We're adrenaline junkies. Our mouths water at the sound of breaking news. It's a thrilling and extremely stressful environment where you're tested over and over again. You're expected to get on air the quickest, have the most information, communicate flawlessly and be extremely accurate. If you succeed, there's no better feeling. If you mess up, it will weigh on you. We're go-getters, people pleasers and perfectionists.

It was in this world that I fell into a deep depression.

By nature I thrive on success. And I care a lot. My former co-workers (in Washington DC especially) can tell you how intensely I cared about the product, and how much it destroyed me when things went wrong.

When I got to Philadelphia I began working overnights for the second time in my broadcast career. It's kind of a right of passage. You all band together to get through this horrific shift. And some people (not I) thrive with those hours. After working for a few months at CBS in Philadelphia, I began to fall into a dark place. I was getting sick from the hours, I missed my friends in DC and I honestly wasn't sure what my place was at this new station.

I've been told a few times that I'm not the only one in the industry to deal with this. And I believe it. In fact, I know others who have recently struggled with similar problems. I've also been told that this is just the industry, and that the expectations for employees and levels of stress are only increasing.

So what do we do? Why is this industry only asking more of employees who are already overworked and tired? Of course, there are the reporters and producers who thrive in this environment. I commend them, because honestly it makes me feel like a failure that I couldn't handle it.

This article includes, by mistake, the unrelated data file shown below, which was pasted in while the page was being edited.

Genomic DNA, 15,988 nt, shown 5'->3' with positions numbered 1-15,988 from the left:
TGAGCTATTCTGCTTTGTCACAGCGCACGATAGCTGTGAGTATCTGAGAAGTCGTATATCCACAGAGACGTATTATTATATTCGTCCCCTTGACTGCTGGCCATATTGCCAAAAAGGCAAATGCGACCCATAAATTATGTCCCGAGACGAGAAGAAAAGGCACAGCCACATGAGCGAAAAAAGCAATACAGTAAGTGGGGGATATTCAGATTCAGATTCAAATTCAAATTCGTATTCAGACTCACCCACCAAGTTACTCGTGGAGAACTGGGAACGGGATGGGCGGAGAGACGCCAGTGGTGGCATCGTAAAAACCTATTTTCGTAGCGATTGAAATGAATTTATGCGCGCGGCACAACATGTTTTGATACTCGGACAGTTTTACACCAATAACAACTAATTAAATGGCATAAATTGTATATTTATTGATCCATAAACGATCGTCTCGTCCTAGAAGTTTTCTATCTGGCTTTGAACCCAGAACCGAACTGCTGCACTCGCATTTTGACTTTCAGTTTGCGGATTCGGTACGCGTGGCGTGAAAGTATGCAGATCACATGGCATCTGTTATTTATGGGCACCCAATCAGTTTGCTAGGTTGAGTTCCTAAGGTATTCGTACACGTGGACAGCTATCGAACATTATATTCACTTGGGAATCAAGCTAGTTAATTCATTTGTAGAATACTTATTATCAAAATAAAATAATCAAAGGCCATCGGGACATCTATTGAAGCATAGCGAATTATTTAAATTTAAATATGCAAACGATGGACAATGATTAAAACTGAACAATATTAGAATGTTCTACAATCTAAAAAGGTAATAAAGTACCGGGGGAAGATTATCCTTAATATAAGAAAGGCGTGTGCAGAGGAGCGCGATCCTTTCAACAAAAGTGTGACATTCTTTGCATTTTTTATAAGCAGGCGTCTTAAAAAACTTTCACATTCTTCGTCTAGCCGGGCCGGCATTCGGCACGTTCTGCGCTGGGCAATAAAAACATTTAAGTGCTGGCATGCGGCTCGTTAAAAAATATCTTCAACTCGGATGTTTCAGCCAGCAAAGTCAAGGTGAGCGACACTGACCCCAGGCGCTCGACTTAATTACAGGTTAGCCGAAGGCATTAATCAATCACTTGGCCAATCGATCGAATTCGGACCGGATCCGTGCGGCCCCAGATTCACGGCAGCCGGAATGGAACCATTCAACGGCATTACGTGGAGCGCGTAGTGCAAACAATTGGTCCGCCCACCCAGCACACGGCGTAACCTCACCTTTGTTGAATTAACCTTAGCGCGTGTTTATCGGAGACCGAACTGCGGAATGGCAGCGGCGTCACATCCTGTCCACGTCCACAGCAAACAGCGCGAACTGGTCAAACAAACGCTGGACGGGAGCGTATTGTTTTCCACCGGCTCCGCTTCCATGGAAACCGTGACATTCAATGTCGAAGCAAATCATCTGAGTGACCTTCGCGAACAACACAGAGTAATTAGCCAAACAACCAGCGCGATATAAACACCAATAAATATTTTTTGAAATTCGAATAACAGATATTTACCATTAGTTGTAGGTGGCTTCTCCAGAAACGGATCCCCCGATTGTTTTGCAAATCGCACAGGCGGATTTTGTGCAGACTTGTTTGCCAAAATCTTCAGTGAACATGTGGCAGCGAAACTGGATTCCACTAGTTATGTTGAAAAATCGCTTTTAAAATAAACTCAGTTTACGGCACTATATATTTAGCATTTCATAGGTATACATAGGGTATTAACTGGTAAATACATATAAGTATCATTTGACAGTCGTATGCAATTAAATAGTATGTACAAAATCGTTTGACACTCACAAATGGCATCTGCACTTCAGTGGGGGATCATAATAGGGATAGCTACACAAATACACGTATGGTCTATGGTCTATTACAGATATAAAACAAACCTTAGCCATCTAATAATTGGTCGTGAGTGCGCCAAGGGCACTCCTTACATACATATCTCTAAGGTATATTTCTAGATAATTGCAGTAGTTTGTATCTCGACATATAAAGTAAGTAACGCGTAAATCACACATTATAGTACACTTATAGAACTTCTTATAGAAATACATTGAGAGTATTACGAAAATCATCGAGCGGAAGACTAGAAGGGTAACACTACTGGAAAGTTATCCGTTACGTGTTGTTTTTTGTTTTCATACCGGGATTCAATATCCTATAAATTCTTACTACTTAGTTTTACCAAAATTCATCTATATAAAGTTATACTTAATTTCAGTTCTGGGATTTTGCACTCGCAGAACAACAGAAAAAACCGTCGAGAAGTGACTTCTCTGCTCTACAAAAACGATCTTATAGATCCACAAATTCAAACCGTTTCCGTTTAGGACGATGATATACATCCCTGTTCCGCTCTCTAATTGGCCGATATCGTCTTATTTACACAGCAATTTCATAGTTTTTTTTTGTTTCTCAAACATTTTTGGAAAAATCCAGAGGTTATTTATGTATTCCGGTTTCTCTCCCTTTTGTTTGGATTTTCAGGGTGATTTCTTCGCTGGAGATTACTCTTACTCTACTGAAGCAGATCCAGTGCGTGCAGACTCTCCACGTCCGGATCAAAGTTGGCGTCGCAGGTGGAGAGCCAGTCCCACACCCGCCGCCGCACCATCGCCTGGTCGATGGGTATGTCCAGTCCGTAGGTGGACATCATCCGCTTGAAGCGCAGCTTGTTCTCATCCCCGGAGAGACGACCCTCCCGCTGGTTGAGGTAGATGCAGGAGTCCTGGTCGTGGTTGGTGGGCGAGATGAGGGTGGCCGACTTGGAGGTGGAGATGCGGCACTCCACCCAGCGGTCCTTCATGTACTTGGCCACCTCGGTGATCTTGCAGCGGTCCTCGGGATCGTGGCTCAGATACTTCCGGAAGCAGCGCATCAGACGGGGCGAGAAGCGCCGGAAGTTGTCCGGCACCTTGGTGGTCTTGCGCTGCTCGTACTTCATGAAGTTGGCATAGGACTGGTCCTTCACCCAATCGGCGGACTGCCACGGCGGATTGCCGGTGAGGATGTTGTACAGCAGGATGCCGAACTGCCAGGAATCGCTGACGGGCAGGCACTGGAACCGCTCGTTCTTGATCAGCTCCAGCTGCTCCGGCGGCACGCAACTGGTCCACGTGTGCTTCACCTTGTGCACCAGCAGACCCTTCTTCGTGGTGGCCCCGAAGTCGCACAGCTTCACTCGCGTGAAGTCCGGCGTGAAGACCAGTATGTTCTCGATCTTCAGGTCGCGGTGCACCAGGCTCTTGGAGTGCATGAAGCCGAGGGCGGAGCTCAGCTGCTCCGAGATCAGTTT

The fact is I had a chemical imbalance and the warning signs of depression long before I moved to Philadelphia, and long before I got into broadcast news. So I shouldn't feel like a failure. But so much is expected of us. Combine stress, with bad hours and long work days with breaking news or weather and you've got a recipe for disaster. And honestly we don't talk about it. We don't talk about the problems within the industry because if you can't handle it, there's a million more young college grads willing to come and take your place. And they're not jaded yet. But really why don't we? It seems every day we're covering some tragic situation caused by someone suffering from mental illness. The last thing we need is to have to cover one of our own.

I'm lucky. My company covered me for medical leave. I got a chance to really start to heal. I have a long way to go, but I'm getting there. I am a single woman in her 20's without kids, and I make enough freelancing to pay the bills. But not everyone is as lucky as I am.

A former boss and mentor of mine told me that starting a conversation is important. That's exactly what I want to do. I created a blog called Food, the City and the Girl. It talks about my struggles with depression, anxiety and the eating disorder I developed. I hope some of what I've learned can help others.

And for what it's worth, I still LOVE news. I think it provides such a valuable service and I'm not against going back in the future. I just want us all to look at how we're treating our peers and make sure we're really paying attention to how the job is affecting them.

Published by Kara.E.Warr